IMCD Turkey supports equal access to online education for children through IMCD Cares Fund 

For the first part of this project, 351 children from low-income households received a tablet with access to satellite internet

According to a calculation made by World Bank experts using PISA 2018 data – the global test that provides assessment intended to understand the abilities of 15-year-old students –, the gap between the students in the poorest and the wealthiest socioeconomic level, equivalent to approximately two years of education, increased by 9% due to the closure of schools during the COVID-19 pandemic.

 

Furthermore, a report released by UNESCO, UNICEF and the World Bank on October 29, 2020, stated that since the Coronavirus outbreak began, children in high-income countries have lagged behind their education by six weeks, while students in low and low-middle-income countries have lost education by almost four months.


Turkey is one of the countries with the youngest population in the world, where more than a quarter of its population are students. Since March 2020 – when the pandemic started in that county – more than 18 million children have been receiving their education online. However, one of the main obstacles of distance education in Turkey is poverty. For a year and a half, most of the students of primary and secondary education have not been able to receive their lessons properly due to lack of resources needed for online learning.


The 2018 Income and Living Conditions Survey of the Turkish Statistical Institute (TUIK) revealed that 13.9% of the population live in relative poverty. Moreover, also according to TUIK, only 49.1% of households in Turkey have a fixed broadband connection to access to internet.

 

As a result, there has been a significant learning gap between students who have the tools needed for distance education and the ones cannot have access to them. Findings from the "Equality Analysis" study in the "Education Monitoring Report 2020: Students and Access to Education" report also support this:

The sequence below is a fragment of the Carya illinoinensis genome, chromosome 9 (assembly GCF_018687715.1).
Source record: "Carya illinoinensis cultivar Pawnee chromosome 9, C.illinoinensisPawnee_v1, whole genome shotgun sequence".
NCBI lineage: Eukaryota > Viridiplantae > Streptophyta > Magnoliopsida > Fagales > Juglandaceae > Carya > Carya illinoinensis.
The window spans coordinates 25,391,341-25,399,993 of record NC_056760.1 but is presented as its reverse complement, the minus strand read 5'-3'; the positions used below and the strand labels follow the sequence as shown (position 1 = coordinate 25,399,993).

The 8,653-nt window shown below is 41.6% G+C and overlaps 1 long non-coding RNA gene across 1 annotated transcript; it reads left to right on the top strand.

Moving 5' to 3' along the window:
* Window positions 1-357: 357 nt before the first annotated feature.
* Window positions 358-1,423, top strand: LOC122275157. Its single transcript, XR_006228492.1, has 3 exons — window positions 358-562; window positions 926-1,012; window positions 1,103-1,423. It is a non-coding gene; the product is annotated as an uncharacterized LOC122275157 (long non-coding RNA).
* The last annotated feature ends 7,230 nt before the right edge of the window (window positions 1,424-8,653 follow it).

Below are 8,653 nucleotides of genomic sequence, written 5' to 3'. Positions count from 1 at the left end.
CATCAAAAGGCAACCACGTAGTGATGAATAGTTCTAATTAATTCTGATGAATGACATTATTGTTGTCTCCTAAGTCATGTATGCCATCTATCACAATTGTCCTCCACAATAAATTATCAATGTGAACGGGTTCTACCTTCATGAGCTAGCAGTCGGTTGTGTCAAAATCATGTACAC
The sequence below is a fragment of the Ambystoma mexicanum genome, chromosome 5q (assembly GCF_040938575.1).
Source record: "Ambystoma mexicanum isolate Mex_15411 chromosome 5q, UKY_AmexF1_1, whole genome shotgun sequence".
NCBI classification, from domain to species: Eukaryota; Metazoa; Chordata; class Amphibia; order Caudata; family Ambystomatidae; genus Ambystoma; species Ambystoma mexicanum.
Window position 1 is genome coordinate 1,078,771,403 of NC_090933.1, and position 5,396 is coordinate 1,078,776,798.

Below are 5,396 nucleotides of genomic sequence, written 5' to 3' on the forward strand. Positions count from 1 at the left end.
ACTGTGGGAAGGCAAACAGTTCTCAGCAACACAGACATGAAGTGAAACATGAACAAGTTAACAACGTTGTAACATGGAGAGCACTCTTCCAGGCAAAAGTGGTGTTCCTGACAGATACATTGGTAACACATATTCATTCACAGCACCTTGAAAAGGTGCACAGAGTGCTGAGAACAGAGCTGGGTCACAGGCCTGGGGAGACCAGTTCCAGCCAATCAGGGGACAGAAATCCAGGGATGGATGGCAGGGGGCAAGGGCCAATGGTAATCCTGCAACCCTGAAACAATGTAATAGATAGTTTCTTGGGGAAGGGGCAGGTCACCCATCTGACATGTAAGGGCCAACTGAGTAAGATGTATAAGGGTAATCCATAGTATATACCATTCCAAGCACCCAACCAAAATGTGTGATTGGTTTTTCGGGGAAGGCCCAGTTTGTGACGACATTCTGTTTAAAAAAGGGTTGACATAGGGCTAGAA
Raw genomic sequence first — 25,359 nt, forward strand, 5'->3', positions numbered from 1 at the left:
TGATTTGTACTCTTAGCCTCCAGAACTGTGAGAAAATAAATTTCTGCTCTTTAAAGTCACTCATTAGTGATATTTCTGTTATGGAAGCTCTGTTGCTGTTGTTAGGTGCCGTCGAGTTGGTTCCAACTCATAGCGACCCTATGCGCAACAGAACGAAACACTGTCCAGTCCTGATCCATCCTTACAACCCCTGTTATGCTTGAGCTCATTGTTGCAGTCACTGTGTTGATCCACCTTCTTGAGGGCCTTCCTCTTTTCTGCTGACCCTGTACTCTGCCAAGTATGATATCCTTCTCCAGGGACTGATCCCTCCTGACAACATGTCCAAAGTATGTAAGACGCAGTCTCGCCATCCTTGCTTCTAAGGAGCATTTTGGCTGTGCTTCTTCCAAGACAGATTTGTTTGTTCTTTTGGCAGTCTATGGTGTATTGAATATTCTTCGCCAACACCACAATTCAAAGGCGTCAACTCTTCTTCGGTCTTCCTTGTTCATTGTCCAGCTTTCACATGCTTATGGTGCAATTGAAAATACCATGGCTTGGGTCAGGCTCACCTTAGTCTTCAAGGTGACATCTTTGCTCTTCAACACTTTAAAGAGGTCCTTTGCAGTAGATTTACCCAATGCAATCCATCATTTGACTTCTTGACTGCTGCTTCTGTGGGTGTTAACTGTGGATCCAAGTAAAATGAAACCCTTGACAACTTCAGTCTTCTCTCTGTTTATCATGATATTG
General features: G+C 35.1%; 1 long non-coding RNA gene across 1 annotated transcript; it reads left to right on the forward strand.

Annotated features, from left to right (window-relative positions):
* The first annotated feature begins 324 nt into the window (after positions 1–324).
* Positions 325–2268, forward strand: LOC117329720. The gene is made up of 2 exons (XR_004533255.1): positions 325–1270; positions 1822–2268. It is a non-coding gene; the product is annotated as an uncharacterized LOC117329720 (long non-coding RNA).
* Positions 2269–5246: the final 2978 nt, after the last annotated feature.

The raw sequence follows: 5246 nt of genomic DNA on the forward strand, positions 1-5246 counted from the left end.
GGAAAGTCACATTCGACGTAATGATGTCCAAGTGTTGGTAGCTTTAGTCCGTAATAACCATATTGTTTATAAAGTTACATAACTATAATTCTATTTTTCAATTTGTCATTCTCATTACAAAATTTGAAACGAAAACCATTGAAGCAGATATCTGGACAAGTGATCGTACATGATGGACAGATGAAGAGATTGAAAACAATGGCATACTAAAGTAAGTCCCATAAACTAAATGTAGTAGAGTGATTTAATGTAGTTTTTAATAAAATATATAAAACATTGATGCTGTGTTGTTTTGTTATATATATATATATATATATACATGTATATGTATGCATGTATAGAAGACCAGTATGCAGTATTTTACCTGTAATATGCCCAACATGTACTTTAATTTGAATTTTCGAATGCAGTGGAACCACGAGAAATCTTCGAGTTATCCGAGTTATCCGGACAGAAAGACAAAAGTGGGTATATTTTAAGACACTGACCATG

• There are large differences in poverty levels in terms of connectivity, access to devices and access to the EBA online system, the educational content network founded by the Turkish Ministry of Education.
  • Internet access is still low (39%) in poor households with school-age children, and even lower in households with three or more children.
  • Female students were more disadvantaged than male students, especially since female students from large and/or low-income families were expected to do more housework.

Given this current situation, IMCD Turkey partnered with the Educational Volunteers Foundation of Turkey (TEGV), which has been known for its work on equal opportunities in education for many years, to provide easy access to online education to children from low-income households. TEGV was established with the aim of raising primary school children as individuals with modern and universal values and to support the basic education given by the state, has reached 3 million children around this goal since 1995.

 

The project called “New World Campaign” consisted in distributing 351 tablets with free satellite internet access to children from primary school in Istanbul, Van, Şırnak, Siirt, Antalya and Çorum. With these tablets, the students will be able to access to the courses given by the Ministry of National Education and to the TEGV distance education platform where Science, Mathematics, English, Informatics, Reading and Social-Emotional learning activities are available.

“It is of vital importance for us to contribute to the education of the future generations of Turkey. We had the opportunity to meet the children, talk to them and see how excited they were when they received the tablet. It was such a great pleasure for us”, said Aylin Zakuto, IMCD Turkey Managing Director.

For the same project, IMCD Turkey employees supported voluntarily the TEGV's Distance Education program. From our technical centres in Istanbul, our employees conducted two online experiments with the children. The first one was about how to make t-shirts and books water-resistant using a hydrophobic solution. And the second experiment was about how to make chocolate milk.

 

To keep this initiative going, IMCD Turkey and TEGV are planning on organizing face-to-face meetings for Science Day with children. And, in addition, IMCD Turkey decided to continue opening their laboratories to invite children to make experiments and learn more about science.